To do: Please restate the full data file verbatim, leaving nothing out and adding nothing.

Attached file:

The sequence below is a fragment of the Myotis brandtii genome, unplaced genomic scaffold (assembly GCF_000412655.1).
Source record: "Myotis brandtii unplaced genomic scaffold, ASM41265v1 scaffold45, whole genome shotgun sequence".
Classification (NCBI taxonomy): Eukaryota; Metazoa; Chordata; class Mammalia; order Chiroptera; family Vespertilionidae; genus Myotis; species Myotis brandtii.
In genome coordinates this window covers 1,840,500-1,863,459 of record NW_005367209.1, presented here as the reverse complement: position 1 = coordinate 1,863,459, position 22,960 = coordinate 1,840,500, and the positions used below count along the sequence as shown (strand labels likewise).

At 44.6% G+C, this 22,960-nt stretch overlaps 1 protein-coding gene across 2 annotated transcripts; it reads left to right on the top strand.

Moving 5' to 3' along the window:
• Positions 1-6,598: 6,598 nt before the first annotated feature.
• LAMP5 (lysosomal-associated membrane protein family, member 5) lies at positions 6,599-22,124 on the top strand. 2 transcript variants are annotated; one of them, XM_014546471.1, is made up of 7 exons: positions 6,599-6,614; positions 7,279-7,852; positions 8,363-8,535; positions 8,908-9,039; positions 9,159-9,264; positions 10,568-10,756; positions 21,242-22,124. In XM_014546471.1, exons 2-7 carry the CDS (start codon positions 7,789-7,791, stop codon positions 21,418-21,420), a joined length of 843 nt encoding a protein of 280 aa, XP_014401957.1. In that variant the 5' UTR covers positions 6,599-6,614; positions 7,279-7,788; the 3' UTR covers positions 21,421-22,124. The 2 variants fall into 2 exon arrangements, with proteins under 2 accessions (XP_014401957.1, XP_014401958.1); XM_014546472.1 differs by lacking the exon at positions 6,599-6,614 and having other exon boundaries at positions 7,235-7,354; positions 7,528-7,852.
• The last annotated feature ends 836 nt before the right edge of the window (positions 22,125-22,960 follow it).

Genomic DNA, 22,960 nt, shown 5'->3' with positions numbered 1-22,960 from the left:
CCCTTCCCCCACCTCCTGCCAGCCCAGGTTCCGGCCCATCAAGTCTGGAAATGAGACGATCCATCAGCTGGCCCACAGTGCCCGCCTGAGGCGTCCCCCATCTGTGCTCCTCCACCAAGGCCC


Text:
The sequence below is a fragment of the Myotis brandtii genome, unplaced genomic scaffold (assembly GCF_000412655.1).
Source record: "Myotis brandtii unplaced genomic scaffold, ASM41265v1 scaffold45, whole genome shotgun sequence".
Classification (NCBI taxonomy): Eukaryota; Metazoa; Chordata; class Mammalia; order Chiroptera; family Vespertilionidae; genus Myotis; species Myotis brandtii.
In genome coordinates this window covers 1,840,500-1,863,459 of record NW_005367209.1, presented here as the reverse complement: position 1 = coordinate 1,863,459, position 22,960 = coordinate 1,840,500, and the positions used below count along the sequence as shown (strand labels likewise).

At 44.6% G+C, this 22,960-nt stretch overlaps 1 protein-coding gene across 2 annotated transcripts; it reads left to right on the top strand.

Moving 5' to 3' along the window:
• Positions 1-6,598: 6,598 nt before the first annotated feature.
• LAMP5 (lysosomal-associated membrane protein family, member 5) lies at positions 6,599-22,124 on the top strand. 2 transcript variants are annotated; one of them, XM_014546471.1, is made up of 7 exons: positions 6,599-6,614; positions 7,279-7,852; positions 8,363-8,535; positions 8,908-9,039; positions 9,159-9,264; positions 10,568-10,756; positions 21,242-22,124. In XM_014546471.1, exons 2-7 carry the CDS (start codon positions 7,789-7,791, stop codon positions 21,418-21,420), a joined length of 843 nt encoding a protein of 280 aa, XP_014401957.1. In that variant the 5' UTR covers positions 6,599-6,614; positions 7,279-7,788; the 3' UTR covers positions 21,421-22,124. The 2 variants fall into 2 exon arrangements, with proteins under 2 accessions (XP_014401957.1, XP_014401958.1); XM_014546472.1 differs by lacking the exon at positions 6,599-6,614 and having other exon boundaries at positions 7,235-7,354; positions 7,528-7,852.
• The last annotated feature ends 836 nt before the right edge of the window (positions 22,125-22,960 follow it).

Genomic DNA, 22,960 nt, shown 5'->3' with positions numbered 1-22,960 from the left:
CCCTTCCCCCACCTCCTGCCAGCCCAGGTTCCGGCCCATCAAGTCTGGAAATGAGACGATCCATCAGCTGGCCCACAGTGCCCGCCTGAGGCGTCCCCCATCTGTGCTCCTCCACCAAGGCCC